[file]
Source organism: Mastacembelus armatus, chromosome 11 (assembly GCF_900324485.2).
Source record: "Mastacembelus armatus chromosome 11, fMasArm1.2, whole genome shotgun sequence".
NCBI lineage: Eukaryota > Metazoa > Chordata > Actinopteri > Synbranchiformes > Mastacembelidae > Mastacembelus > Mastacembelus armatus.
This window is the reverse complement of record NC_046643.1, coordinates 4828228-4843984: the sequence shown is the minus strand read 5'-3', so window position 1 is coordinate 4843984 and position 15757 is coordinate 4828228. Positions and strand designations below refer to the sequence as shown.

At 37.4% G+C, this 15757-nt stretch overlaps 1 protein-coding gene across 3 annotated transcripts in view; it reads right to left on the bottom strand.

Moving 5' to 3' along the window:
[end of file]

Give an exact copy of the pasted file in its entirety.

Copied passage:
Source organism: Mastacembelus armatus, chromosome 11 (assembly GCF_900324485.2).
Source record: "Mastacembelus armatus chromosome 11, fMasArm1.2, whole genome shotgun sequence".
NCBI lineage: Eukaryota > Metazoa > Chordata > Actinopteri > Synbranchiformes > Mastacembelidae > Mastacembelus > Mastacembelus armatus.
This window is the reverse complement of record NC_046643.1, coordinates 4828228-4843984: the sequence shown is the minus strand read 5'-3', so window position 1 is coordinate 4843984 and position 15757 is coordinate 4828228. Positions and strand designations below refer to the sequence as shown.

At 37.4% G+C, this 15757-nt stretch overlaps 1 protein-coding gene across 3 annotated transcripts in view; it reads right to left on the bottom strand.

Moving 5' to 3' along the window: